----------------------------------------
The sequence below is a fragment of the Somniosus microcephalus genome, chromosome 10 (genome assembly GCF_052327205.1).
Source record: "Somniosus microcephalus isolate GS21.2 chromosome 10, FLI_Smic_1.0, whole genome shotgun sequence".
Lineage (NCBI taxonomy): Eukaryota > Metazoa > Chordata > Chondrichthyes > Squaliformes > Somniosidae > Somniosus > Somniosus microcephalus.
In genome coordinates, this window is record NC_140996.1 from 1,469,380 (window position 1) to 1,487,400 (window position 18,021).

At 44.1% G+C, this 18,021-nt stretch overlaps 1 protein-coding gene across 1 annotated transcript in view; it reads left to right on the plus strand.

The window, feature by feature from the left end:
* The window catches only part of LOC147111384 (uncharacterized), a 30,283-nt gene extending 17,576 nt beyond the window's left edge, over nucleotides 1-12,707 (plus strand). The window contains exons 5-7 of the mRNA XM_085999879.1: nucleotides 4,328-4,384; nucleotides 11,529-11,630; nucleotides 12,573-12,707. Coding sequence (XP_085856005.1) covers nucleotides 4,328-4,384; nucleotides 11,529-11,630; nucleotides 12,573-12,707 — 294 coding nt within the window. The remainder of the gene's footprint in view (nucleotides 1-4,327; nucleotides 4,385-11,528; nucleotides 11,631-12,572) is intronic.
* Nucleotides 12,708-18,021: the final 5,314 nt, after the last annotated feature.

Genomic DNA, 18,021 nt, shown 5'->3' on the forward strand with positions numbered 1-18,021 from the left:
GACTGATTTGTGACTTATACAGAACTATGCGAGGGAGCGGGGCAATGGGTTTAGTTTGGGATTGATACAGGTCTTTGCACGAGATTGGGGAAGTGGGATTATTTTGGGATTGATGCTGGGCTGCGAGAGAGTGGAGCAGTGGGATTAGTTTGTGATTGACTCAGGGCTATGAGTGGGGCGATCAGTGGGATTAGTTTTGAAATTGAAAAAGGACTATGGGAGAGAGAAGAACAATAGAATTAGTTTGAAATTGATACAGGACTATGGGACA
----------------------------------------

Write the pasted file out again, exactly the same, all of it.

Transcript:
The sequence below is a fragment of the Somniosus microcephalus genome, chromosome 10 (genome assembly GCF_052327205.1).
Source record: "Somniosus microcephalus isolate GS21.2 chromosome 10, FLI_Smic_1.0, whole genome shotgun sequence".
Lineage (NCBI taxonomy): Eukaryota > Metazoa > Chordata > Chondrichthyes > Squaliformes > Somniosidae > Somniosus > Somniosus microcephalus.
In genome coordinates, this window is record NC_140996.1 from 1,469,380 (window position 1) to 1,487,400 (window position 18,021).

At 44.1% G+C, this 18,021-nt stretch overlaps 1 protein-coding gene across 1 annotated transcript in view; it reads left to right on the plus strand.

The window, feature by feature from the left end:
* The window catches only part of LOC147111384 (uncharacterized), a 30,283-nt gene extending 17,576 nt beyond the window's left edge, over nucleotides 1-12,707 (plus strand). The window contains exons 5-7 of the mRNA XM_085999879.1: nucleotides 4,328-4,384; nucleotides 11,529-11,630; nucleotides 12,573-12,707. Coding sequence (XP_085856005.1) covers nucleotides 4,328-4,384; nucleotides 11,529-11,630; nucleotides 12,573-12,707 — 294 coding nt within the window. The remainder of the gene's footprint in view (nucleotides 1-4,327; nucleotides 4,385-11,528; nucleotides 11,631-12,572) is intronic.
* Nucleotides 12,708-18,021: the final 5,314 nt, after the last annotated feature.

Genomic DNA, 18,021 nt, shown 5'->3' on the forward strand with positions numbered 1-18,021 from the left:
GACTGATTTGTGACTTATACAGAACTATGCGAGGGAGCGGGGCAATGGGTTTAGTTTGGGATTGATACAGGTCTTTGCACGAGATTGGGGAAGTGGGATTATTTTGGGATTGATGCTGGGCTGCGAGAGAGTGGAGCAGTGGGATTAGTTTGTGATTGACTCAGGGCTATGAGTGGGGCGATCAGTGGGATTAGTTTTGAAATTGAAAAAGGACTATGGGAGAGAGAAGAACAATAGAATTAGTTTGAAATTGATACAGGACTATGGGACA